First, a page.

LACERA's retirement fund relies on three sources of funding: investment earnings, employer contributions, and employee contributions (except noncontributory Plan E).
LACERA is legally obligated to monitor the fund and make strategic adjustments to the Assumed Rate of Investment Return (interest rate) and contribution rates, as needed, to strengthen the fund and fulfill our legal duty to pay the promised benefits.
The County Employees Retirement Law of 1937 (CERL) and the Public Employees’ Pension Reform Act of 2013 (PEPRA), the laws governing LACERA, provide the rules for the establishment and adjustment of these rates.
Investment Earnings and Assumed Rate of Return
Historically, investment earnings have accounted for approximately three-quarters of the money necessary to pay the promised benefits. The Assumed Rate of Investment Return is the minimum rate of earnings the retirement fund must average over 30 years in order to provide the funds needed to pay the promised benefits. It is also referred to as the interest rate in recognition of the interest earned (or assumed will be earned) on fund investments; the interest LACERA applies semiannually to member contributions; and the interest LACERA charges on purchase contracts.
How the Interest Rate Is Determined
According to Section 31453 of CERL, not less than every three years a system valuation must be conducted under the supervision of an actuary (see below for more about what actuaries do). A system valuation is an examination of the pension plan to determine whether contributions are being accumulated at a rate sufficient to provide the funds needed to pay the benefits promised by law.
The valuation covers the mortality, service, and compensation experience of members and beneficiaries and evaluates the assets and liabilities of the retirement fund. The actuary then recommends any necessary interest rate changes to the Board of Investments (BOI) for approval. Rate changes approved by the BOI must be presented to the Board of Supervisors for approval at least 45 days prior to the beginning of the next fiscal year, July 1.
In 2009, the BOI adopted a Retirement Benefit Funding Policy requiring the plan actuary to conduct annual valuations of plan liabilities and assets to measure the pension plan's funding progress and to make strategic recommendations. Such recommendations may include proposals for changes to the interest rate and/or employee and employer contribution rates.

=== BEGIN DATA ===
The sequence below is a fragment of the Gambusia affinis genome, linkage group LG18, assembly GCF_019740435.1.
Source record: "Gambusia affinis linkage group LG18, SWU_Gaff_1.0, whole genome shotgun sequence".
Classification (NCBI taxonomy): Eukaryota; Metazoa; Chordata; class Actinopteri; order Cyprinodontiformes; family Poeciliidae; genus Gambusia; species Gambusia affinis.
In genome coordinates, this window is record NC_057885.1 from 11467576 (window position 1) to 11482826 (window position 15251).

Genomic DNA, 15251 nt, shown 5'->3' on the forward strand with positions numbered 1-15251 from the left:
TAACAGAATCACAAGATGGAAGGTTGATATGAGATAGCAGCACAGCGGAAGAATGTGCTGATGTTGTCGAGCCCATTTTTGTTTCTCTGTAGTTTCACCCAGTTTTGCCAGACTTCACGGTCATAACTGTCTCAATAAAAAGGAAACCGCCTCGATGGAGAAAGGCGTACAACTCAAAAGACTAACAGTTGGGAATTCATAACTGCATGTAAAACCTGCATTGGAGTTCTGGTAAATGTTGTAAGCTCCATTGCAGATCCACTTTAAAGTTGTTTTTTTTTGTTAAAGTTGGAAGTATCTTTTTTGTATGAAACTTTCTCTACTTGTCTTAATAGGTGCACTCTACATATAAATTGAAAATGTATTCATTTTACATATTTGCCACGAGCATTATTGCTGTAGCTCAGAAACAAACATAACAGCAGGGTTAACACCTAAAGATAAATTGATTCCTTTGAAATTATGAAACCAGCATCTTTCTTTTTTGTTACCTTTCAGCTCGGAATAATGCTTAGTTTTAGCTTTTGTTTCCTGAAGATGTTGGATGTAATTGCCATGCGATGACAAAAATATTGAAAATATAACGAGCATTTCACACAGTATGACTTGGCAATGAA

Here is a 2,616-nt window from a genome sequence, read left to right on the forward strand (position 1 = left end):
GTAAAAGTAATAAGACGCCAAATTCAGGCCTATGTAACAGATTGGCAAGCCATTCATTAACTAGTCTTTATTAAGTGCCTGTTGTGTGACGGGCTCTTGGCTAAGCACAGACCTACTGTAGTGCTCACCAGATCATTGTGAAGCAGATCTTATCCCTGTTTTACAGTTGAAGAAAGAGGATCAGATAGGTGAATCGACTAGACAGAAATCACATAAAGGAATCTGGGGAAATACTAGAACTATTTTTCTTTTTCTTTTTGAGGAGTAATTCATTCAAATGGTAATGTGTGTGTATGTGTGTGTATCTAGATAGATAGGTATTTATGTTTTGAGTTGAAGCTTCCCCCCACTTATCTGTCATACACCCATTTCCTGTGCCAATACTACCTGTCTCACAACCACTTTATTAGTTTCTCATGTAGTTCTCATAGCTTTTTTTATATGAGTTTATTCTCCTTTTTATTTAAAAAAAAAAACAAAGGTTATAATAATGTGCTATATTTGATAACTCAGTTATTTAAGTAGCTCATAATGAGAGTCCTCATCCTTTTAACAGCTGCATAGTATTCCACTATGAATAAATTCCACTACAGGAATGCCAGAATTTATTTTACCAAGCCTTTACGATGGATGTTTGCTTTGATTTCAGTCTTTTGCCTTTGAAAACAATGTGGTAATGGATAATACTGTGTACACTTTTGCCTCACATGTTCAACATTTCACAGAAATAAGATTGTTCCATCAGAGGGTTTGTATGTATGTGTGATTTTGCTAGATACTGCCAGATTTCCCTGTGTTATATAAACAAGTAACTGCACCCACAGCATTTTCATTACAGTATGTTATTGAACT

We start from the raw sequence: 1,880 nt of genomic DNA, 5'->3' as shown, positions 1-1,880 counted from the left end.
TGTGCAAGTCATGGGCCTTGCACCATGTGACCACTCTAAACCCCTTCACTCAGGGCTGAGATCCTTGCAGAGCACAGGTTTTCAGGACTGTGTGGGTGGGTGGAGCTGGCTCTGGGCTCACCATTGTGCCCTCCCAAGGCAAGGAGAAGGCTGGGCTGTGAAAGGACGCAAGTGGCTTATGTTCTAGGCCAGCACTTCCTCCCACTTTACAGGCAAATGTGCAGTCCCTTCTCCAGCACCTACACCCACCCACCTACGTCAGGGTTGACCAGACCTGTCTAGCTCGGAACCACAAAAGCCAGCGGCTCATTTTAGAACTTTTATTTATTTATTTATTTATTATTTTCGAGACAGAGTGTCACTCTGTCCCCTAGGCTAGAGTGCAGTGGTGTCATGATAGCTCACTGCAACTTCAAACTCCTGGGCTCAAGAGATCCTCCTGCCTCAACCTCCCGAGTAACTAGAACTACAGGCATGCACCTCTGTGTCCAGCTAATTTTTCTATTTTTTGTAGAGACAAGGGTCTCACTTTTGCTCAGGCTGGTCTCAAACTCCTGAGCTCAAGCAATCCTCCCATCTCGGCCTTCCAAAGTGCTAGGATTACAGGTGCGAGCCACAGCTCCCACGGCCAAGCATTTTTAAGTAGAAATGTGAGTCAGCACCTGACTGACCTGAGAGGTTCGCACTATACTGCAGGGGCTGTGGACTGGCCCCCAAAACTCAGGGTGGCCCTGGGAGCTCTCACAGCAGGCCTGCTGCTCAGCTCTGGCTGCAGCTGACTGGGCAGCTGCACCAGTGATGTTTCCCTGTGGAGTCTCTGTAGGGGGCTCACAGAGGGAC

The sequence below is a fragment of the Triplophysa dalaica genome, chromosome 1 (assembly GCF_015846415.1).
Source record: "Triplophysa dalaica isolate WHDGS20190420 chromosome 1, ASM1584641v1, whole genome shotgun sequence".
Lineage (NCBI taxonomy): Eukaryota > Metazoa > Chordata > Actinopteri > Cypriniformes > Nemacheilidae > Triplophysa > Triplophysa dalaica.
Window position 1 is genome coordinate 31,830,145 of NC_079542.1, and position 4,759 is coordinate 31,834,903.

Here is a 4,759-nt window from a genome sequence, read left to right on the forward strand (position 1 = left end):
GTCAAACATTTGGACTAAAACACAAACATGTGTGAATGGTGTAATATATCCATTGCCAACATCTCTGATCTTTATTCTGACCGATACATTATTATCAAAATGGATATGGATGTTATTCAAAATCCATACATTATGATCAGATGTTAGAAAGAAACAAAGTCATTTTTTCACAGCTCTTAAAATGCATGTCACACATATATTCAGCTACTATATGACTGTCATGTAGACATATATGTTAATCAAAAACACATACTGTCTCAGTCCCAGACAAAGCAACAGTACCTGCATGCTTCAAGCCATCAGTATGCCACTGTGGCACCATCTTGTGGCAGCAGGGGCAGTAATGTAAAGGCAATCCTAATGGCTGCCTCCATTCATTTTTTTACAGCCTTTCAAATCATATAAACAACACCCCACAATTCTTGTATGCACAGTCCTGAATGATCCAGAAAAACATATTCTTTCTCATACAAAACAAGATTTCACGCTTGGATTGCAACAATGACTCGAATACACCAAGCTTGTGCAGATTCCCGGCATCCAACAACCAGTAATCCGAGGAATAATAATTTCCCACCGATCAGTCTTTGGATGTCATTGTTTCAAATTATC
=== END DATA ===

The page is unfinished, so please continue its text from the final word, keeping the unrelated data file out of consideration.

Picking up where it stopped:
Employer and Member Contribution Rates
Employer and member contribution rates are subject to change based on adjustments to the interest rate or actuarial assumptions. A decrease in the interest rate signifies an expectation of lower investment earnings by the fund. When the interest rate is lowered, typically the member and employer contributions are increased. When the interest rate is increased, member and employer contributions are lowered.
PEPRA Plan Contribution Rates and 50/50 Cost-Sharing
PEPRA, which took effect January 1, 2013, requires 50/50 cost-sharing between the employee and the employer. In accordance with this law, LACERA members who enter membership after 2013 are enrolled in new plans—General Plan G or Safety Plan C—that are structured for 50/50 cost-sharing.
The cost referred to under 50/50 cost sharing is the retirement system’s Normal Cost, which is the cost to pay for the pension benefits earned in the current year. In determining 50/50 cost-sharing, the actuaries determine the total amount of contributions needed in a year to fund the benefits accrued in that year.
That cost is split evenly between employer and employee. Contribution rates in 50/50 cost-sharing plans are based on a flat rate; members of each respective plan pay the same contribution rate, regardless of their entry ages. Rate negotiations between the employer and employee groups are not permitted under PEPRA.
What Actuaries Do
An actuary is a statistician who calculates the probability of the occurrence of an event such as death or disability. Actuaries who work with administrators of defined benefit plans like LACERA study the actual experience of the pension plan to create assumptions (known as actuarial assumptions) regarding each member’s future salary increases, age at retirement, and life expectancy. They also apply those assumptions to assess the level of pension contributions required to help ensure pension plans are maintained on a sound financial basis.
Actuaries formulate economic and demographic assumptions that forecast the probability of future events that affect the outcome and duration of pension benefits. Based on these assumptions, actuaries project the expected cash flow required to fund future benefit payments.
Demographic assumptions deal with factors affecting when benefits will become payable and the amount of those benefits. This type of assumption includes projections on the likelihood of a member’s termination of employment, retirement, disability, or death at each age.
Economic assumptions deal with factors affecting how assets grow and how salaries increase. Such factors include inflation, investment returns, plan expenses, and salary schedules. Actuaries use economic assumptions to determine the present value of future liabilities (promised benefits) and salary increases.
When changes in some or all of the actuarial assumptions occur, actuaries recommend adjustments to interest and contribution rates accordingly.